The sentences were said to have been reduced because of the distressed state of the Wroes. A distress brought about by the Government but which cast the Government in a poor light. It was a delicate balance to secure an effective remedy to the power of Wroes publications. Wroes successor, Evans, was subsequently (June 1821) convicted on one charge of a seditious libel another of libelling a private individual and imprisoned for eighteen months and bound over for three years in the sum of £400 with two other sureties of £200. By then the 11 members of the first Little Circle excluding William Cowdroy Jnr. of the Manchester Gazette had helped cotton merchant John Edward Taylor found The Manchester Guardian.
The Manchester Observer had ceased publication. The Government had driven it into silence by repeated prosecution. The final editorial recommending:
“I would respectfully suggest that the Manchester Guardian, combining principles of complete independence, and zealous attachment to the cause of reform, with active and spirited management, is a journal in every way worthy of your confidence and support.”
Percy Bysshe Shelley was in Italy at the time of Peterloo. In response, Shelley wrote “The Masque of Anarchy: written on the Occasion of the Massacre at Manchester“. Because of radical press restrictions, it was not published until 1832 – the same year as The Representation of the People Act (1832).
The Act introduced a system of voter registration, to be administered by the Overseers of the Poor; and instituted a system of courts to review disputes relating to “voter qualification”. The Act limited the duration of polling to two days – formerly forty days. The reform act increased the number of people able to vote, across the country, to about 650,000 – about ten times the largest estimate of the number of people attending Peterloo.
When Shelley wrote:
“Men of England, heirs of Glory,
Heroes of unwritten story,
Nurslings of one mighty Mother,
Hopes of her, and one another;
Rise like Lions after slumber
In unvanquishable number,
Shake your chains to earth like dew
Which in sleep had fallen on you –
Ye are many – they are few.”
He was writing lyrics for punk bands like The Mekons, Scritti Politti and Strike Anywhere. The radical sentiments of Peterloo never vanished regardless of how submerged they were. Indeed Shelley is claimed to be part of the inspiration for the Arab Spring, Ghandi and numerous other radical causes. The truth is closer: “A spectre is haunting Manchester – the spectre of Peterloo. All the powers of old England have entered into a holy alliance to exorcise this spectre: Liberal and Tory, Johnson and Swinson, European Research Group and Big Data-spies.” To paraphrase those later journalists of the Manchester Guardian: Friedrich Engels and Karl Marx.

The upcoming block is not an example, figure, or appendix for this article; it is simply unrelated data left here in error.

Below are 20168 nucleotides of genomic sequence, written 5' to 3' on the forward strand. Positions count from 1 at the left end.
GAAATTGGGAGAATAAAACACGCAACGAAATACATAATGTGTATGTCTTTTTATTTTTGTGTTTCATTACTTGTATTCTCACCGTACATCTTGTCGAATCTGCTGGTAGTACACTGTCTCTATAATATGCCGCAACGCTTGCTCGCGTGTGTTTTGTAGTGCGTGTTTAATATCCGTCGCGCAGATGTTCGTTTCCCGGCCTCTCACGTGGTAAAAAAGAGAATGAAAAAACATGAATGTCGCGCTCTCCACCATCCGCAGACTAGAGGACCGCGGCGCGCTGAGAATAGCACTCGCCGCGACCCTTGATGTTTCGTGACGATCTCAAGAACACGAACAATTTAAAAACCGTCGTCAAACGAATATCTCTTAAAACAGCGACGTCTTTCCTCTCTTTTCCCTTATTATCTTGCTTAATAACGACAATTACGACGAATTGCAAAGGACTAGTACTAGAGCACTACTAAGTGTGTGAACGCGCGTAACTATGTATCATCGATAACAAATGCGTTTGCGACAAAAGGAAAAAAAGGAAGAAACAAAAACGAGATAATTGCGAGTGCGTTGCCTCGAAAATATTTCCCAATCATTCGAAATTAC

For a few months following Peterloo it seemed England shook, towards an armed rebellion. Abortive uprisings took place in Huddersfield and Burnley, the Yorkshire West Riding Revolt, the Cato Street conspiracy, the Cinderloo Uprising in the Coalbrookdale Coalfield, the Pentrich rising, the March of the Blanketeers, the Spa Fields, and the Radical War ll made the end of Regency Civilisation more and more vivid. The Government introduced the Six Acts, to suppress radical meetings and publications. By the end of 1820 every significant working-class radical reformer was in jail. Civil liberties were largely gone.
Two hundred years later, the Tories are again splitting and civil liberties are again being rolled back.
Picture: The Skelmanthorpe Flag. Anonymous.
Image © Kirklees Museums & Galleries
Joseph Cornell was an American Surrealist. Possibly less known than Salvador Dalí or Max Ernst but a significant, if invisible, contributor. Cornell worked with assemblage and collage to build tiny Wunderkammer of places he had never visited or people he had never met. Much of his life was defined by caring for his mother and disabled brother. Yet, he managed to keep in contact with international artists and produce a body of work that recycled once beautiful objects into things of beauty and wonder. Cornell worked in a cultural parallel to the creation and production of computer systems: he reused and recycled in innovative ways. He transformed the discarded into desirable objects which tell stories appealing to Art Collectors – works have been sold for $5.3m despite Cornell living in relative poverty for much of his life. Caring has always been costly.
The Government Digital by Default Strategy seeks to emulate the kind of amplification of effort that Cornell achieved. Published in November 2012, the Strategy has fourteen illuminating action points that define what it is the Government seeks to achieve. In general, the strategic direction being taken is one of transforming government into a flat, lean, low cost, machine; of eliminating anything superfluous to the delivery of the task; of reducing spending by up to £1.8Bn a year; moving all Government Services to a single website. The entire strategy seems utterly marvellous, aspirationally wonderful and easy to achieve in 2012. By 2013 the shiny glint was gone.
Investigation had found that 18% of the population were not willing to go online at all although 6% might be persuaded. This was not deemed to be a death knell for the Strategy because Action Point Nine of the Strategy specifically states, “This means that people who have rarely or never been online will be able to access services offline, and we will provide additional ways for them to use the digital services.”
A commitment that was rolled out to the seven key Departments who handle the majority of Central Government transactions: HM Revenue and Customs (HMRC), Department for Transport (DFT), Department for Work and Pensions (DWP), Ministry of Justice (MOJ), Department for Business Innovation and Skills (BIS), Department for Environment Food and Rural Affairs (Defra), and the Home Office.